First reported 5/5/2010 2:36 p.m.
The principal of Oak Park and River Forest High School told a drug and alcohol forum last week that he needs and expects parents’ support in fighting substance abuse at the school. And an Oak Park police detective told parents to talk to other parents and stop taking the word of teenagers who may themselves have an abuse habit.
It was that kind of frank evening last week when APPLE, a parents group at the school, hosted a crowded forum on substance abuse problems in the villages. Another forum hosted by another parents group is set for next week.
At the APPLE meeting, one Oak Park parent talked about trying to steer her son away from a kid who is involved in drugs. Another parent recalled her student telling her about kids selling ecstasy, among other drugs, at OPRF, 201 N. Scoville Ave.
These revelations were eye-opening to those attending the May 4 forum. More than 50 people packed the faculty dining hall for the event. Guest speakers included representatives of the Oak Park police department, health and youth outreach agencies and the school itself. Det. Schonella Stewart spoke on behalf of Oak Park Police Chief Rick Tanksley, who had to cancel his appearance.
Audience members were able to ask questions, and some shared their concerns and experiences with drug activity at OPRF. One parent said her son had been hanging out with someone who smoked marijuana. She said she came home to find that person in her house although he bolted from the residence as soon as she arrived.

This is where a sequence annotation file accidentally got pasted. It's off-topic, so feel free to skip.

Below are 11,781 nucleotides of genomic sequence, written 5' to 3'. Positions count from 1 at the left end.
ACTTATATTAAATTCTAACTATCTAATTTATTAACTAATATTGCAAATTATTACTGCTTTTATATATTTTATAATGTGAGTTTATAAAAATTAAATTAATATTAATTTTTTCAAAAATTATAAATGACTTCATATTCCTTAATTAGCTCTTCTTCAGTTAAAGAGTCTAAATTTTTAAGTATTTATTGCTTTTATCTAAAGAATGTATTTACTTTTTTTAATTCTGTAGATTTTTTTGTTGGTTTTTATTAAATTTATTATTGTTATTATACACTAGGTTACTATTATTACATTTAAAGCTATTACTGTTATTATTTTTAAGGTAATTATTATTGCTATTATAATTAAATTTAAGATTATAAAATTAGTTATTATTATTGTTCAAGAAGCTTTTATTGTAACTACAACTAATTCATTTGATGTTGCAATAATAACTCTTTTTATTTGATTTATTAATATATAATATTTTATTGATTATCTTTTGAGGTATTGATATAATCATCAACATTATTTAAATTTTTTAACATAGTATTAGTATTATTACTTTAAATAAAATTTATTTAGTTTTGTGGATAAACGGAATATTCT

Stewart warned parents that such kids will try to stay at their friend’s homes if they’re having trouble where they live. That kid might tell their friend’s parents that they have permission to be there, but usually they don’t. Stewart advised parents to talks amongst themselves.
“Times have changed,” she said. “It was like a check and balance before and now we’re taking the word of a juvenile who may be in trouble, so it’s like they’re playing parents against one another.”
OPRF Principal Nate Rouse, who attended the meeting, said certain certified staff can search a student based on a suspicion that they might be carrying drugs. But that also causes a backlash from some parents, he said. Rouse insisted that the school can’t address the drug issue alone and needs parental support.
“We have to address the problem no-holds barred. There’s no grey area; either we address it or we don’t,” he said. “Times have changed and we have to do things that are drastic, even if they’re uncomfortable.”
Rouse added that prevention also involves pulling those kids aside and talking with them.
Charles Levy, community relations specialist at Chicago’s Hartgrove Hospital, talked about the importance of mentoring to kids. The hospital offers treatment for mental illness in adults, teens and children. Levy focused part of his message on the black community and cultural apprehension to psychiatric therapy. Some children are also gravitating to the “thug life” as depicted in movies and music videos, Levy noted-mediums that also glorify drug use.
“We have to look at the things they see and do. Let’s not wait until it’s a crisis; let’s deal with it now,” he said.